So Scott Hartnell got traded to Columbus for one-time Flyer RJ Umberger and a 2015 fourth-round pick. Why would the Flyers do this? Hartnell has proven that he’s a top-6 LW while Umberger has struggled with Columbus. They are both 32 years old. Umberger’s contract only runs three more years at $4.6M cap hit a year while Hartnell’s runs five more years at $4.75M, so the Flyers get a tiny bit of relief at the end there, but almost nothing immediate. Yes the Flyers also get that draft pick, but again, it’s probably nothing that’s going to help them immediately. Is it possible that new head coach Craig Berube isn’t a Hartnell fan? Anything is possible. So why make the move?
At times this year, it looked like Hartnell wasn’t the Hartnell of old. He looked hesitant to mix it up, to play the brand of hockey that made him a fan favorite in town. He used to play like his hair was on fire. Now?
(all ratios excluding playoffs, all fight stats from http://www.hockeyfights.com)
2007-08: A fight every 13.3 games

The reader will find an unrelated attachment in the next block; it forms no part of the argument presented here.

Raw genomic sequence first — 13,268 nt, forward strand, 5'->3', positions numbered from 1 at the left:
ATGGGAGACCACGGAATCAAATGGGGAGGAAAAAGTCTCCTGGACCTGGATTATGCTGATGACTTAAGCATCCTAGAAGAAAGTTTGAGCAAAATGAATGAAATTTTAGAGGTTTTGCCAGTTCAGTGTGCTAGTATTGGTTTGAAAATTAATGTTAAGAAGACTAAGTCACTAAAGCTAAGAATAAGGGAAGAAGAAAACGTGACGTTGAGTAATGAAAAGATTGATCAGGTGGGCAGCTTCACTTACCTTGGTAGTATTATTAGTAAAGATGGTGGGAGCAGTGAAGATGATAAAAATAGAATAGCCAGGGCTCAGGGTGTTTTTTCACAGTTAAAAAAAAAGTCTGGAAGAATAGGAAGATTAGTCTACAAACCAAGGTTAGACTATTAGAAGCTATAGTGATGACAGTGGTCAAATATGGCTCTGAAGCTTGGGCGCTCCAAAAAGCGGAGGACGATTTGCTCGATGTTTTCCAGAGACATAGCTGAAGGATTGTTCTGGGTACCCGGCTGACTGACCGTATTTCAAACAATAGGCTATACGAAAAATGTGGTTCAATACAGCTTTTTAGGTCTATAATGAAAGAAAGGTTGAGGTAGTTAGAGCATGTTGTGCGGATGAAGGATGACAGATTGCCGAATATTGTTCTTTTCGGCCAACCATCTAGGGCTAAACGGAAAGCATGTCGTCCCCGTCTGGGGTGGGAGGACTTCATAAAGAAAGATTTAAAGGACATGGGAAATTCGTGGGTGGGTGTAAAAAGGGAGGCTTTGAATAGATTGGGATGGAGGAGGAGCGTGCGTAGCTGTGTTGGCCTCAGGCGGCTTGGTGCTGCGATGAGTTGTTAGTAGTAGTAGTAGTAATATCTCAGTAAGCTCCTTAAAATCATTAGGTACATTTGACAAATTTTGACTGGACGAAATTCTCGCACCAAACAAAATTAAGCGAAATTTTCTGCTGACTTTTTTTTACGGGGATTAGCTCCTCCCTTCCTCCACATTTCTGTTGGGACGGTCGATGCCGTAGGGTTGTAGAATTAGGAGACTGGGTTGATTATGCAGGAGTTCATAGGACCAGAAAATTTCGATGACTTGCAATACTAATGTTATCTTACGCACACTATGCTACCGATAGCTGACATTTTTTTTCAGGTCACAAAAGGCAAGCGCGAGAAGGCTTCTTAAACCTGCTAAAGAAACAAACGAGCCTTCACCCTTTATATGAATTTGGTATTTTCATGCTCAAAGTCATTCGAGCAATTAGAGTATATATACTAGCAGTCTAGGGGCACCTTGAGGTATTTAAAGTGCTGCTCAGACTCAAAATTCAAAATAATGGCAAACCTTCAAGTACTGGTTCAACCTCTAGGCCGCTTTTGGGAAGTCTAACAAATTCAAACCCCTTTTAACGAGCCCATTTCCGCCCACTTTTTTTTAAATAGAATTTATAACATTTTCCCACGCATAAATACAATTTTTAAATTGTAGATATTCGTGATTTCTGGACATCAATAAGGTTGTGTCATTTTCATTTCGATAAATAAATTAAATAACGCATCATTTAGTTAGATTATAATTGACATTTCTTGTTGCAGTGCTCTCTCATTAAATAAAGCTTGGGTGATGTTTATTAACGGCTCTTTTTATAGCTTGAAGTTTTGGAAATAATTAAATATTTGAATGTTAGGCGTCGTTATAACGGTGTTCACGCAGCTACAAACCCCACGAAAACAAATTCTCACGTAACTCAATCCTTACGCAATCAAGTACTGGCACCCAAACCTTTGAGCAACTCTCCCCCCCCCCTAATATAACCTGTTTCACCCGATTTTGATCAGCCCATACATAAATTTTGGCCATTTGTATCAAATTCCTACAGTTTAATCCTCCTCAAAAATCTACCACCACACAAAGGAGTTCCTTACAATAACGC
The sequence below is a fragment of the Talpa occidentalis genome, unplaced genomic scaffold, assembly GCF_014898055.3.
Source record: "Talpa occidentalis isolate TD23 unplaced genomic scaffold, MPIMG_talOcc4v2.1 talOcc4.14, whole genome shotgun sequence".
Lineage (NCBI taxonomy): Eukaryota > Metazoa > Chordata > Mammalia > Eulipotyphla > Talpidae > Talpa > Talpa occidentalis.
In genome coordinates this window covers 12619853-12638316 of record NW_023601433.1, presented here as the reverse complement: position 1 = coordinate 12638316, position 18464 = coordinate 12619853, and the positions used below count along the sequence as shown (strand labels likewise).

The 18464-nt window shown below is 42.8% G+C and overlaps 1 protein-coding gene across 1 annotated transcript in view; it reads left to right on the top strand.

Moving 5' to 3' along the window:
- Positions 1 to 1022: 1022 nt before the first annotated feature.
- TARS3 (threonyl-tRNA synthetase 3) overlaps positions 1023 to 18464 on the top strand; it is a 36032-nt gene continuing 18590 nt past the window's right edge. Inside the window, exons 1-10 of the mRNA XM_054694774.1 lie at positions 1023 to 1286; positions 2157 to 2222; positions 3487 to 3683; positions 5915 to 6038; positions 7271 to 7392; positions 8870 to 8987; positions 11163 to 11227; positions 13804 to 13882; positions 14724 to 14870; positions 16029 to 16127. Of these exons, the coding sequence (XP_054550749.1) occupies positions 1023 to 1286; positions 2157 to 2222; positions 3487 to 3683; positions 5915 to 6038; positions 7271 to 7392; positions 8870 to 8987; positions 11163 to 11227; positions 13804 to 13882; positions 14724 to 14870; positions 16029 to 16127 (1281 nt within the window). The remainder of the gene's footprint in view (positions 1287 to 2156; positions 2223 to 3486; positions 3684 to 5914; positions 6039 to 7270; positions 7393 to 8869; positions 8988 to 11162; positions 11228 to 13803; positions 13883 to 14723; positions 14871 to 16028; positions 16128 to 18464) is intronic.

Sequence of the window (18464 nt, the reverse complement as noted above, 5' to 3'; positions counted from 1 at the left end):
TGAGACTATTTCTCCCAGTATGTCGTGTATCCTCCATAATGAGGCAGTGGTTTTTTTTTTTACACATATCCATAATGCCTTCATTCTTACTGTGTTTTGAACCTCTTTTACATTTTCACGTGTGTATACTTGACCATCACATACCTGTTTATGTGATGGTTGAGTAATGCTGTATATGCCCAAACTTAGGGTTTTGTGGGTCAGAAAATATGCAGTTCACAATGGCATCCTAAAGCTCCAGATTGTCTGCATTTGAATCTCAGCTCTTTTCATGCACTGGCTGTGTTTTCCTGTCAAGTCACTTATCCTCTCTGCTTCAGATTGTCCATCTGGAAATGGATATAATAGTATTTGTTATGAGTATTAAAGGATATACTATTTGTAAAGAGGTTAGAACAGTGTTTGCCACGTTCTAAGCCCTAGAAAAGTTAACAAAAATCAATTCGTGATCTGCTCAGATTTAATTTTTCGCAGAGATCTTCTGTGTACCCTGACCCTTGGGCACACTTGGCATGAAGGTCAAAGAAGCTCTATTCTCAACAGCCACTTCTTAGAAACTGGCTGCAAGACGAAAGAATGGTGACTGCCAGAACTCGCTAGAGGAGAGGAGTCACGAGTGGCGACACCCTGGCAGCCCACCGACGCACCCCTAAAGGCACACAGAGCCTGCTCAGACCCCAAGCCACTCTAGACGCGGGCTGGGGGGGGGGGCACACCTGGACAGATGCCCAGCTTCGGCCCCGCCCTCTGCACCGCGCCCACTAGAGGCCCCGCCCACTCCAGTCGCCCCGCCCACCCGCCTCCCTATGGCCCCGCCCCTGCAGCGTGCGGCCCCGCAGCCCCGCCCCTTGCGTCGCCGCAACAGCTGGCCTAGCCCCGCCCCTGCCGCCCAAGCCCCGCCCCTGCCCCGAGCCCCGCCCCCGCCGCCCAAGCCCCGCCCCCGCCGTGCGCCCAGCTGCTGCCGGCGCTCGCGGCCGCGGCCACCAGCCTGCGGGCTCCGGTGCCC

2008-09: A fight every 11.7 games
2009-10: A fight every 11.6 games
2010-11: A fight every 13.6 games
2011-12: A fight every 20.5 games (scored 37 goals though!)
2012-13: A fight every 16 games
2013-14: A fight every 39 games
He played 78 games this year. He had two fights. TWO. This on a team who was third in the league with 45 fighting majors. But this goes beyond fights though; this doesn’t include all the other little between-play altercations that go on. At times he just appeared not himself.
What’s the explanation for this? Is it possible that his acrimonious divorce (which finalized in 2013 but had been going on for quite some time and included salacious rumors about possible affairs with teammates), and subsequent recovery has led to him not being himself? I don’t know a person alive who functions the same at work when they’re unhappy as when they’re happy; most professional athletes are no different.
This isn’t your classic problem-for-problem trade; this is a mercy trade. This is a trade to try to get something for Scott Hartnell while giving him new scenery and a fresh start. He’ll do well in Columbus while Flyer fans watch Umberger try to rediscover whatever RJ Umberger does well (because he wasn’t doing much of anything in Columbus).
Regardless of the stated or unstated reasons for this deal, Columbus comes out ahead in this deal in the short term, and if Hartnell rebounds to where he used to be on all levels, this deal will be a landslide winner for the Blue Jackets.